The Roast aired in March 2011 and contained several references to Trump considering a 2012 run for President. From MacFarlane’s opening monologue: “For me, it’s kinda tough to vote for a guy whose resting facial expression is ‘Who farted?'” And below is Snoop Dogg, making a joke about how if Trump wins the White House, “it won’t be the first time Trump’s pushed a black family out of their home.”
None of this is particularly entertaining, but the man featured in those 64 minutes also called Snoop Dogg a friend and applauded his “do-rag to riches” personal narrative. At this moment in time, he wasn’t particularly threatening to minorities or the disenfranchised. He came off as an almost-lovable boob, the rare corporate figure who knows how to take a joke.
About a month after this special aired, Trump made his entrance into the birther movement. His political commentary on Twitter and elsewhere became inflammatory and more grounded in attacks, preying on racial tensions and questioning the legitimacy of President Obama’s right to hold his office. As Michael Barbaro of the New York Times put it:
This lie was different from the start, an insidious, calculated calumny that sought to undo the embrace of an African-American president by the 69 million voters who elected him in 2008.
Trump’s attitude shifted, but the media still treated him as a harmless joke. So, let’s consider — did we mock Trump so hard in the early days of the campaign that it simultaneously humanized and hyperbolized him? It’s one way to make sense of Jimmy Fallon’s recent infamous “Tonight Show” interview, which to some degree feels like an apology for bullying Trump — despite Trump’s own bullying tactics.
In a June 2016 interview with IndieWire, Chelsea Handler noted, “I think [jokes about Trump] do solidify his fan base in a way… In two years, what I hope we’re looking back at is how funny it was when Donald Trump ran for President. That’s what I hope we’re saying.” That’s what a lot of people are saying. But at the same time, the panic is real, as we look at the polls and the upcoming debates.
There’s no denying television helped Trump build his public persona to a level that allowed him to pursue a political career, leading to tough questions for NBC’s Bob Greenblatt and “The Apprentice” executive producer Mark Burnett during recent press events. (“I think it surprised all of us that he would want to do this, but I guess that’s what’s great about this country,” Greenblatt said during the Television Critics Association press tour.)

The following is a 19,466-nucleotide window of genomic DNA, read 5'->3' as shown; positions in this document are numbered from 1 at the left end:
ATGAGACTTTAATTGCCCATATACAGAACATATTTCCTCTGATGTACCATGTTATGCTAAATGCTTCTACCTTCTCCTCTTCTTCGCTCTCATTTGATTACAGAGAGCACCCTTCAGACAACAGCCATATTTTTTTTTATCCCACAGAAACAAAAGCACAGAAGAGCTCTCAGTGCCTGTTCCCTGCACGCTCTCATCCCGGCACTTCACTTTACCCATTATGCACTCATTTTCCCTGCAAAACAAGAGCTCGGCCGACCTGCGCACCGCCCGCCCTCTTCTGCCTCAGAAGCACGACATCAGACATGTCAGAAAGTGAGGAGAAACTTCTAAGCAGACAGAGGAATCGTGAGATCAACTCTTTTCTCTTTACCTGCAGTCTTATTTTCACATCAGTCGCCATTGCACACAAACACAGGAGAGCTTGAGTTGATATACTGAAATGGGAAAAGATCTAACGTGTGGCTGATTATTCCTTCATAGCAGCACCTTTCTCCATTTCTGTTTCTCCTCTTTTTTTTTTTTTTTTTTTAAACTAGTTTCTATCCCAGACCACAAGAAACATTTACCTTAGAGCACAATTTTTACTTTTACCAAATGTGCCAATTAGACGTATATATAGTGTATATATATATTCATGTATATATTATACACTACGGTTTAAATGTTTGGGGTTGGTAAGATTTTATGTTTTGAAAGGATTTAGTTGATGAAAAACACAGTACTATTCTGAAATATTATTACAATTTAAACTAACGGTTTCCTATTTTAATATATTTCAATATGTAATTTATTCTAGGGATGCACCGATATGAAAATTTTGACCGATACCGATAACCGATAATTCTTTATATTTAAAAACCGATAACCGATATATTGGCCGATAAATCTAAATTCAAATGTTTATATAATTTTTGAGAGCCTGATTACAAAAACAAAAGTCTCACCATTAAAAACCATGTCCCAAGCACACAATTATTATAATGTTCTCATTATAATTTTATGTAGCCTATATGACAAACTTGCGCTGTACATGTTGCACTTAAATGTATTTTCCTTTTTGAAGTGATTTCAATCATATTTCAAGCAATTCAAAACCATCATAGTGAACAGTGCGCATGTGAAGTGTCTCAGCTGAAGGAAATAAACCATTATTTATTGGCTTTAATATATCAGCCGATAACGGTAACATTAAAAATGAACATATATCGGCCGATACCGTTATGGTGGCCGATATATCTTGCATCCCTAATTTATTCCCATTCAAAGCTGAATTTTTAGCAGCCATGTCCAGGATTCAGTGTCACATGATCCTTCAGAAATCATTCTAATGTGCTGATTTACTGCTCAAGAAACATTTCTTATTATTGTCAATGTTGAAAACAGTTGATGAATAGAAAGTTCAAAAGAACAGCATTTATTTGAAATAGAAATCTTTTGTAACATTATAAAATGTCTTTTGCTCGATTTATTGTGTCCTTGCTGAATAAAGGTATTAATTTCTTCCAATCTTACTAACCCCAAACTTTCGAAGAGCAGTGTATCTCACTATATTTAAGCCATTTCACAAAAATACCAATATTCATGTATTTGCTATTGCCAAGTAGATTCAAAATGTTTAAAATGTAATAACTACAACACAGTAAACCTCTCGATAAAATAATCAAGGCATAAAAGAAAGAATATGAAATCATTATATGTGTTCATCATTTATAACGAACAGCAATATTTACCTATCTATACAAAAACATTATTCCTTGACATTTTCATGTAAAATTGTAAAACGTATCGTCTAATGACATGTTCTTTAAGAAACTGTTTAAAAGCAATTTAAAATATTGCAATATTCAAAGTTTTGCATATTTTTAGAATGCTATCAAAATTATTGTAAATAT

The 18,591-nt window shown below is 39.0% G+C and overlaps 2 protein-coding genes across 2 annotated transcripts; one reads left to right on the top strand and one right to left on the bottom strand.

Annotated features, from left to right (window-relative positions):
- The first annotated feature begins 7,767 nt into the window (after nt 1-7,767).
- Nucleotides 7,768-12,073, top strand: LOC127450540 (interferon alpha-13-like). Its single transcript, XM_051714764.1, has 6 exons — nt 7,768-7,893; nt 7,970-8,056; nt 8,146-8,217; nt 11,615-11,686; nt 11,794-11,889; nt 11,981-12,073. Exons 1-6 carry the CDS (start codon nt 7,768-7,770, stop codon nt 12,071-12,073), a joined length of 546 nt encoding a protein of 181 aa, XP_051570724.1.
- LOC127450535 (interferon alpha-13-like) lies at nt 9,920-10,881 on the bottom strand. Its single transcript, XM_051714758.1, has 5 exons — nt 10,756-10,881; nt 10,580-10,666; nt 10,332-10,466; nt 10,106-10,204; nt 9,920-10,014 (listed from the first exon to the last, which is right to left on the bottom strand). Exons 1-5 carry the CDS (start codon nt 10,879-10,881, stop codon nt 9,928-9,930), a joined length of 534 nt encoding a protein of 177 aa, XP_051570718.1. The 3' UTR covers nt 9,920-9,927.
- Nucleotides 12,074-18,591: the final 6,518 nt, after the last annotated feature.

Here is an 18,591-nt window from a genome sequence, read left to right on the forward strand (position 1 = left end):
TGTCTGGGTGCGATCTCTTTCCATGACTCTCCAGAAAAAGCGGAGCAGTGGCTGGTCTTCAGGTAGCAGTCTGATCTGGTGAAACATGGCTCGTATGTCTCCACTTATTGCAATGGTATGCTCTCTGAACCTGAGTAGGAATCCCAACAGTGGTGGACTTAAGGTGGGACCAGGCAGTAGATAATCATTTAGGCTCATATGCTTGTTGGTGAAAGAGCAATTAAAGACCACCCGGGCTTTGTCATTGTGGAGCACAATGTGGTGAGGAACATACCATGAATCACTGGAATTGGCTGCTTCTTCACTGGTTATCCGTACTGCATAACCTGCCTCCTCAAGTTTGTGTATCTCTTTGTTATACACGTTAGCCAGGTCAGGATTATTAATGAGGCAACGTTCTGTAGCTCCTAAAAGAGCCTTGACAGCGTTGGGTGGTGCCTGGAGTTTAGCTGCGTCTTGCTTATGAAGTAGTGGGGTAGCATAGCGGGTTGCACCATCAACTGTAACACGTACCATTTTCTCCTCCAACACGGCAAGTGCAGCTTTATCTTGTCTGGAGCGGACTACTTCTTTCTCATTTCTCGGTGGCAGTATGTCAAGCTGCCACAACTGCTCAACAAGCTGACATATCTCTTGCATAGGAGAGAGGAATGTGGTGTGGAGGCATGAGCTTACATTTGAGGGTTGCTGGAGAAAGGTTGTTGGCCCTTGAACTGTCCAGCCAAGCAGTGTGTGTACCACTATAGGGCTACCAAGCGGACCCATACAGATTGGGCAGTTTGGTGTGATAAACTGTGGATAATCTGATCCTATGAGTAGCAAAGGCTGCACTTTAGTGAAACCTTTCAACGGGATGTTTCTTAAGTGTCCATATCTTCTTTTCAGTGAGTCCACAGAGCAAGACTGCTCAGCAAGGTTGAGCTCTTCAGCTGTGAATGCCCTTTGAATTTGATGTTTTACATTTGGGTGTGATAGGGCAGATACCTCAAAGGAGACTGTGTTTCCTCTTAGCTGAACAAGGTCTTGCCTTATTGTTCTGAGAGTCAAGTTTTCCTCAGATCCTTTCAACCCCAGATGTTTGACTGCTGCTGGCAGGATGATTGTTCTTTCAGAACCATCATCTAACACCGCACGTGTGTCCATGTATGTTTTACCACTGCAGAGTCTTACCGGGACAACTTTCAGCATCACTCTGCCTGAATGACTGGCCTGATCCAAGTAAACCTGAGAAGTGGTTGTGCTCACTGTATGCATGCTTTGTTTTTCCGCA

Trump’s rise reminds us a joke is never just a joke. We want to believe that comedy can tear down the powerful, but George W. Bush was the subject of vicious mockery during his campaign. So was Minnesota Gov. Jesse Ventura and California Gov. Arnold Schwarzenegger.
Here’s how “The Roast of Donald Trump” ends: Like all roast subjects, he gets the opportunity to come up to the podium to mock the other presenters. His jokes are competent but relatively unremarkable — maybe his best jab is that Lampanelli should be a Miss Universe judge: Like a universe, she’s “constantly expanding and full of dark matter.” Hopefully, he remembered to thank his teleprompter operator at the end of the night.
He gets the last word, and here is what he says:
“If I decide to run, you will have the great pleasure of voting for the man who will easily go down as the greatest President in the history of the United States. Me. Donald John Trump. God bless America and good night.”
He says this in 2011, a statement completely indistinguishable from any campaign speech he’s given over the last two years. The final words of “The Comedy Central Roast of Donald Trump” are followed by red, white, and blue confetti descending upon the audience — clashing dramatically with the green dollars signs and gold decor.
Whether or not it was funny then, it’s not at all funny now.